Web Pages That Suck - learn good web design by looking at bad web design


Worst Websites of the Year

Worst Websites of the Year: 2012-2005

bad websites are like sinking shipsWorst Websites
of 2012

Worst Websites of 2011

Worst Websites of 2010

Worst Websites of 2009

Worst Websites of 2008

Worst Websites of 2007

Worst Websites of 2006

Worst Websites of 2005

Daily Dose of Bad Design (Daily Sucker)

Current Examples of Bad Web Design Presented Daily (direct link)

Bad Web Design

Overview (direct link)

Good Web Design

Web Design Checklists


opens in new window
My Google + Page

subscribe to my rss feed
Subscribe to RSS feed

Follow me on Twitter
Follow me on Twitter


Everything Else

The Daily Sucker - Current examples of bad web design

The Daily Sucker

Sites featured in articles like Worst Websites of 2010 often are redesigned, which explains why some sites mentioned in my articles don't match their current look. The Daily Sucker features current examples of bad web design which haven't been fixed (yet).

If you see a site that you think sucks, email the URL to me. No personal pages (personal pages are supposed to reflect the individual's personality and artistic freedom) or web site designers (it would look like a conflict of interest), or others of their ilk.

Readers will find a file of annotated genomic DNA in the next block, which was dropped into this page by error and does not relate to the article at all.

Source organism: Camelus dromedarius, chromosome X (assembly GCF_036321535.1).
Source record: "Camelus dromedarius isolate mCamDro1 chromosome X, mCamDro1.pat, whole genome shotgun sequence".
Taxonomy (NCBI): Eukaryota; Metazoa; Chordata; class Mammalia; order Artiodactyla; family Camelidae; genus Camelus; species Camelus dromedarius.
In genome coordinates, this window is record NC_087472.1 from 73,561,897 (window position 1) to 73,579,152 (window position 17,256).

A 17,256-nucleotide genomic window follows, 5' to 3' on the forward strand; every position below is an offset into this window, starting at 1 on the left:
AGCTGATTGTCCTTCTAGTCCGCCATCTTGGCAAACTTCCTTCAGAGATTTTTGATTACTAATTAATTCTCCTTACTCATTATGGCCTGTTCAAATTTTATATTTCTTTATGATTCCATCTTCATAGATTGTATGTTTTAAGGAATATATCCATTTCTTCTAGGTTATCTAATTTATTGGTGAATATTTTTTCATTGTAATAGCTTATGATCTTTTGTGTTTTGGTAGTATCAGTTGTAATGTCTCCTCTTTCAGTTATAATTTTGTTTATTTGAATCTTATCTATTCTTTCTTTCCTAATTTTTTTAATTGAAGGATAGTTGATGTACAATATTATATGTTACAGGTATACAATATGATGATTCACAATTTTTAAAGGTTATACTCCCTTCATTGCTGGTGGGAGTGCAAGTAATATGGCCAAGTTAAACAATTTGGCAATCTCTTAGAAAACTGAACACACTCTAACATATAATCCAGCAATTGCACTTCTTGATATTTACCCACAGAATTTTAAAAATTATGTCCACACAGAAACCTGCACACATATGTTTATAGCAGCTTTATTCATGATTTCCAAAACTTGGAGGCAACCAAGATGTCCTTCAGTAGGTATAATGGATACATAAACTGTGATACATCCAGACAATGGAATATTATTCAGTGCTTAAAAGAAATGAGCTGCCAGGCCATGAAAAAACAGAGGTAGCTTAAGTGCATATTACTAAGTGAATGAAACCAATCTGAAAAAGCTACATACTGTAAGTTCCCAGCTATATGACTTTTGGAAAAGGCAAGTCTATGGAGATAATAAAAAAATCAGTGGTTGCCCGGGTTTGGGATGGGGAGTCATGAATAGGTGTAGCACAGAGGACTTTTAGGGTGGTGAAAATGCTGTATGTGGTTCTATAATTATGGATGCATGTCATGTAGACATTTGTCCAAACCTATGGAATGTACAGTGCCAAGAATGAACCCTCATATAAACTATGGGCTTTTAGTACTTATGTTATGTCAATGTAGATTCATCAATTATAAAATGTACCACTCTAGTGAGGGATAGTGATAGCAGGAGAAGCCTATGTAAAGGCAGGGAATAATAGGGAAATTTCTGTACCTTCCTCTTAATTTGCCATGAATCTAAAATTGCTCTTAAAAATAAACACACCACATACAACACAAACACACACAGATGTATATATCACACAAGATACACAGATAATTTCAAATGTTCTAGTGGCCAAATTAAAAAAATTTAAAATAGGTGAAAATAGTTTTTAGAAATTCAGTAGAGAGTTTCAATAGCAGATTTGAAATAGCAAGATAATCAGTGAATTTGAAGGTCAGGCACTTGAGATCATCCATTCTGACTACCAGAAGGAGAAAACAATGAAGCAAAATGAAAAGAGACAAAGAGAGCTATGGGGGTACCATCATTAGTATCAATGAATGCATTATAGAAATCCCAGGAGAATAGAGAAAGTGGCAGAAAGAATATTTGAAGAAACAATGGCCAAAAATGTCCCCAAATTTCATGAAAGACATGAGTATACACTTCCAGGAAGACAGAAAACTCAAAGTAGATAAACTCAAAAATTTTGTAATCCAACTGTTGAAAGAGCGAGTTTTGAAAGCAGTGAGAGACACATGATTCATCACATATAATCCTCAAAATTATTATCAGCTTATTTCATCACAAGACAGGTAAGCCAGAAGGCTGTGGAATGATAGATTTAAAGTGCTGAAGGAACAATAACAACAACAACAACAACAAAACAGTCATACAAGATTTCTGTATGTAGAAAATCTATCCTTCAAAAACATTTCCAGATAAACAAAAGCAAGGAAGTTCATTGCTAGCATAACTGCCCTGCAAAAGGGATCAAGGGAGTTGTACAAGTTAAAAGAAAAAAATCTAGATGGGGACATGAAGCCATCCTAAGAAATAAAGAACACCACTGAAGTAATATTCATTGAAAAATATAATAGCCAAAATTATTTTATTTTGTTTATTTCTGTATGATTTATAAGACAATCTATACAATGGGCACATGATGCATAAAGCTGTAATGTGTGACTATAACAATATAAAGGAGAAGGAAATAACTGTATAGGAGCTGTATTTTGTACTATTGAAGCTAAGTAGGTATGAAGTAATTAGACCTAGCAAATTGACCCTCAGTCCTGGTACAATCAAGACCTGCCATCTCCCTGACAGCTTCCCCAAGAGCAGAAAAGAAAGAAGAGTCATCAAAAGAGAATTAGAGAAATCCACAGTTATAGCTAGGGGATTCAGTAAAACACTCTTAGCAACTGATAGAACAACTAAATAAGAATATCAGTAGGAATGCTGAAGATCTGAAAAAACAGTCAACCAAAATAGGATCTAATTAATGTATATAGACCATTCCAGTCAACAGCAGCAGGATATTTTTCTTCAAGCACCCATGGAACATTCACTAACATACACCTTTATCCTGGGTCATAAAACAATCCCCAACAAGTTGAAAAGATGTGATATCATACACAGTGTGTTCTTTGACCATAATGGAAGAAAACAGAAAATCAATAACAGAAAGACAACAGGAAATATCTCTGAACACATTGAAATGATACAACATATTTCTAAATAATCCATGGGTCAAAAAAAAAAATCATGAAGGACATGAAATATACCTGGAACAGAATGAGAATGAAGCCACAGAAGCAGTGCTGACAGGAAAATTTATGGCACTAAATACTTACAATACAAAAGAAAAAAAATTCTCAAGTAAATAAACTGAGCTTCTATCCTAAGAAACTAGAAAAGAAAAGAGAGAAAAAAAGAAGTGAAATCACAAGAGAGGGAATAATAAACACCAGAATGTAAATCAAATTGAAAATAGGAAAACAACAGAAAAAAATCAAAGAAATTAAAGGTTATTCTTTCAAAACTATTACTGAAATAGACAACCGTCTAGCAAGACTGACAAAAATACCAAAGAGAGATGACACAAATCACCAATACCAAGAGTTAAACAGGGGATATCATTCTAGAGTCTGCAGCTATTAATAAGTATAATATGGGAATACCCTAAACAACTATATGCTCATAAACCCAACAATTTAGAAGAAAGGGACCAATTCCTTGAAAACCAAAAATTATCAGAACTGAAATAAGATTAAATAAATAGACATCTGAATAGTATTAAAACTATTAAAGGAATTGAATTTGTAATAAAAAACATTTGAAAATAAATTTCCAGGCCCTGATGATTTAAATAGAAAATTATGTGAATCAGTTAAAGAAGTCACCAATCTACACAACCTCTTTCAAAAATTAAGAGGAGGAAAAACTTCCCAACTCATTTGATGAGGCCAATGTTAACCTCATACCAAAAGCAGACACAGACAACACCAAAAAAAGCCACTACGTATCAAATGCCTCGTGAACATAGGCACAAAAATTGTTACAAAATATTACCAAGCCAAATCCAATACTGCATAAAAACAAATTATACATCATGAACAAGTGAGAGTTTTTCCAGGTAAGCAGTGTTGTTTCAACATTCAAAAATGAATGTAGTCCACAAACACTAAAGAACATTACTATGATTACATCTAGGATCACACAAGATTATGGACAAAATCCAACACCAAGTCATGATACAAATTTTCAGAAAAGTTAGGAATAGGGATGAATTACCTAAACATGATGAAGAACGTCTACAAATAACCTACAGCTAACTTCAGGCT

If I think there's some merit to your selection, I may post it along with some commentary. If you know of a site that qualifies, let me know.

St. Joseph’s College New York – An Example of Bad Design for November 19, 2014

November 18th, 2014 11:11 pm by Vincent Flanders

The Daily Sucker - an example of bad web design

Submitters’ comments: At first glance, it seems okay, but there’s no way to tell that the pages have anything going on below the fold. The pictures cut people’s heads off, there are sometimes up to six barely web-safe font families on a page.

Vincent Flanders’ comments: Once again, another big issue is contrast—or lack of it. If you scroll to the bottom where most of the links are located and you’ll see they’re hard to read. Your visitors have to be able to read the text.

There’s a carousel showcasing different teachers. When I moused over the teachers my cursor changed to indicate this was a link. It wasn’t. None of them were. They were Mystery Meat cards that, when moused over, told you about the person. I know it’s not easy to solve this problem (JavaScript is the culprit, I suspect), but you’re a big-time school with what looks like a big-time website. sweat the details.

Google’s PageSpeed Insights wasn’t impressed with the speed of the site, giving the mobile version a score of 39 and the desktop version a score of 58.

St. Joseph’s College New York

Posted in Daily Sucker, Usability, Web Design |